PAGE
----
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Murrow College of Communication at WSU

“Cougs Help Cougs” isn’t just a phrase; it’s a lifestyle.

PULLMAN – Cougs have been helping Cougs since Washington State University began in 1890.

The message of helping each other is one of the first every student that attends the University learns as well as the famous greeting of “Go Cougs!” when you meet another Coug out in the world.

Some alumni like Mary Mendoza look for opportunities to help other Cougs when they might be in a time of need. When the pandemic began in early 2020, Mendoza was living in the Vancouver/Portland area and learned the WSU campus nearby had no food stored in their food pantry for students.

Mendoza coordinated a food drive with the Facebook page for the WSU Alumni in the Vancouver region where anybody willing to help could set out just a few items for Mendoza to pick up and take to the food pantry.

“The cougs were generous and it wasn’t just a small bag,” said Mendoza. “We were getting huge boxes of everything you could think of. Id say friends but really we’re family.”

The response was more than Mendoza could handle alone as the Cougs that wanted to help other Cougs donated large quantities of food. Mendoza included the help of her daughter and friend from the Alumni group on Facebook to collect all of the donations in a timely manner.

For other Cougs, they remember receiving a significant amount of help that they will remember forever. Scott Tanner graduated in 1991 and still remembers to this day how he would be included with his friends family during Dad’s weekend after his parents could not travel from Olympia to Pullman.

“When my dad could make it, it would be great and we would have a ball,” said Tanner. “But when he couldn’t, I never felt depressed, mostly because I would be with friends whose parents and families would include me with their activities.”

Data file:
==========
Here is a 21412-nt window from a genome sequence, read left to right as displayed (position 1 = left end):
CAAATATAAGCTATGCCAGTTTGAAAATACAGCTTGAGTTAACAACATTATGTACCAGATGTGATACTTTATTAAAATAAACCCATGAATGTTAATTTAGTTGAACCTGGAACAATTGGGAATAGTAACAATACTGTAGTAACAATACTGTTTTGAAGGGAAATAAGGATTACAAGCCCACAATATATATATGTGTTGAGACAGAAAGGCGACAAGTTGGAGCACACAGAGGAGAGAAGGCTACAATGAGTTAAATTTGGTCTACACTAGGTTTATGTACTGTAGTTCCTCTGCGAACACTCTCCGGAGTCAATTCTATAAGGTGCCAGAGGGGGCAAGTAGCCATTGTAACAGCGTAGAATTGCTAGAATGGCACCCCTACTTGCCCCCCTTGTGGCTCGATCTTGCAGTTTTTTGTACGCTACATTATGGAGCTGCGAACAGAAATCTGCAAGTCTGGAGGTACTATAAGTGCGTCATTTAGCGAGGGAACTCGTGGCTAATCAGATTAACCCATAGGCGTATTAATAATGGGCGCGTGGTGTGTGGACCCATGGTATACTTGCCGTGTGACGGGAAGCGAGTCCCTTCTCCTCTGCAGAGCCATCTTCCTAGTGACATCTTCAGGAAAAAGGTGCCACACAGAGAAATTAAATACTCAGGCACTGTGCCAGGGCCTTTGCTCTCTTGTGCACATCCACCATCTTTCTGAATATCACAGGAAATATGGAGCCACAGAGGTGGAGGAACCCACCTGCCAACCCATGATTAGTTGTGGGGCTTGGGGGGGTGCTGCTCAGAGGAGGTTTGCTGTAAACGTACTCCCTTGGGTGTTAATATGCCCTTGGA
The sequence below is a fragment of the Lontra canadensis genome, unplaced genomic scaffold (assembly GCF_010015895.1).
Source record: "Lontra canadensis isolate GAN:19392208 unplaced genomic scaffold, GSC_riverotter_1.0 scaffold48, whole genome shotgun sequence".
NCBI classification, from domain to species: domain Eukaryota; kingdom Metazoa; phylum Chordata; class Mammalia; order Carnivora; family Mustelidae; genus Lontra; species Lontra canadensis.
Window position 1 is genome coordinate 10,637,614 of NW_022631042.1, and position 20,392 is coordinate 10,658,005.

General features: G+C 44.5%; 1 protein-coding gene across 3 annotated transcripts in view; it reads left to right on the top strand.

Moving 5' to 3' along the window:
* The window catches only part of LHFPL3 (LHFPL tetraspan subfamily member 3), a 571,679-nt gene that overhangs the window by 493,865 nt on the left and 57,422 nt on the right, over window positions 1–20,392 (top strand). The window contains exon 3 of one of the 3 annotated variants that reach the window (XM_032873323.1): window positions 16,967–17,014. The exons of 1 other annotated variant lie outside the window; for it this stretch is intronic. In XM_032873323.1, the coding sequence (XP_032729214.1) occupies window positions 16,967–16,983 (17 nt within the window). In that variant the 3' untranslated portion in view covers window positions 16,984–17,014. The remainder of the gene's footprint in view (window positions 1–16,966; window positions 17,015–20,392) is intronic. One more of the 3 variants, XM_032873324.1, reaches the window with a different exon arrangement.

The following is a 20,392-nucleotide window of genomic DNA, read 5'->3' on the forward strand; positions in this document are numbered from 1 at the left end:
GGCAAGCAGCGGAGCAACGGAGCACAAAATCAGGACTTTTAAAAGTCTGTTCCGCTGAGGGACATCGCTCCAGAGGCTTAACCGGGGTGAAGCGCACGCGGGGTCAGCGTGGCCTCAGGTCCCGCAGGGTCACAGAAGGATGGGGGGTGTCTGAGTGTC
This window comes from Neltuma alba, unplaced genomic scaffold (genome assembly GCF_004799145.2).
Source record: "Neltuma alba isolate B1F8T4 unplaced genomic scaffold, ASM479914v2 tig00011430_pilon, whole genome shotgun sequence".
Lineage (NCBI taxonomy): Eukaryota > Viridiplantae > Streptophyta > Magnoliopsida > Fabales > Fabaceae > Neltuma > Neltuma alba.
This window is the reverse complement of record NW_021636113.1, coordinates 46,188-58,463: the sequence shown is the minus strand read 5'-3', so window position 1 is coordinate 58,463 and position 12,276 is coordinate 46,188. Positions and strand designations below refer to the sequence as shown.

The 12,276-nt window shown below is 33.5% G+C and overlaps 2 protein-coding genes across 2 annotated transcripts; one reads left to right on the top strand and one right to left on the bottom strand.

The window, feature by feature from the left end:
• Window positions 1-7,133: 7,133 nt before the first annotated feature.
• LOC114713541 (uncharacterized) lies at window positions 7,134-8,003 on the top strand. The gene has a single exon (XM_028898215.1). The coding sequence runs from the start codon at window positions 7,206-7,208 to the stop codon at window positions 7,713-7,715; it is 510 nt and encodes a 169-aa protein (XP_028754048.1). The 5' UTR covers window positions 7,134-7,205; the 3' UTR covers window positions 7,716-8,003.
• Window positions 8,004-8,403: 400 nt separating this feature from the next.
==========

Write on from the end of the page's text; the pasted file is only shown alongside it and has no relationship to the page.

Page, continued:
Whether it was inclusivity for a fellow Coug that felt left out or keeping Cougs from starving, Cougs help Cougs in any way they can. The recipients of that help might be getting canned goods or a friend, but other Cougs are getting a second chance at life.

CJ Robert graduated from WSU in 2012 after double majoring and while she had to accomplish everything a college student needs for graduation, she also had to overcome gastroparesis, a disease where she could not digest food naturally.

“You transition from being an athlete and living that lifestyle to starving to death,” said Robert. “That was the hardest part because you’re sitting there as a brand new business owner starving to death, and no one would help.”

Robert could not find much help medically in Pullman due to the demand and toll the disease had taken on her body. She sought out a specialist at Swedish Hospital in Seattle, WASH.

“He is one of the best for the surgery I need completed so he is booked out for at least six months,” said Robert. “I was told the earliest I could receive treatment would be September or October. To take that much time off during football season in Pullman would run my business completely into the ground so I had to wait a whole year while starving to death.”

Robert was looking a slow death in the face and emotionally coming to terms with it in the doctor’s office.

“A nurse overheard me crying about how I’m going to lose my business in Pullman. She said her daughter goes to WSU and is living in Pullman and that she would be back with something for me.”

Robert explained that four nurses came into the room and explained they were all Cougs looking to help her, a Coug. They all offered to work with the doctor and sacrifice their breaks, lunches, and hours after work to help her get paperwork and bloodwork done so they could perform surgery the next month.

Robert believes, without a doubt, that she would be dead if she had never come to Pullman. If she had never uttered the words, “My business in Pullman,” while that exact nurse had happened to walk by, she would not be alive today.

Now Robert spends every day living life as fully as she can. She goes hiking, scuba diving, and skiing despite struggling with nutritional deficiency. She says that there is no reason to give up just because life gets more difficult.



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Note: Murrow News is produced by students of the Edward R. Murrow College of Communication at Washington State University. Northwest Public Broadcasting proudly supports the work produced by these young journalists. 

If you have any issues/concerns please feel free to reach out to Instructor, Matt Loveless or Department Chair, Ben Shors.

©2020 Washington State University Board of Regents – Edward R. Murrow College of Communication. 

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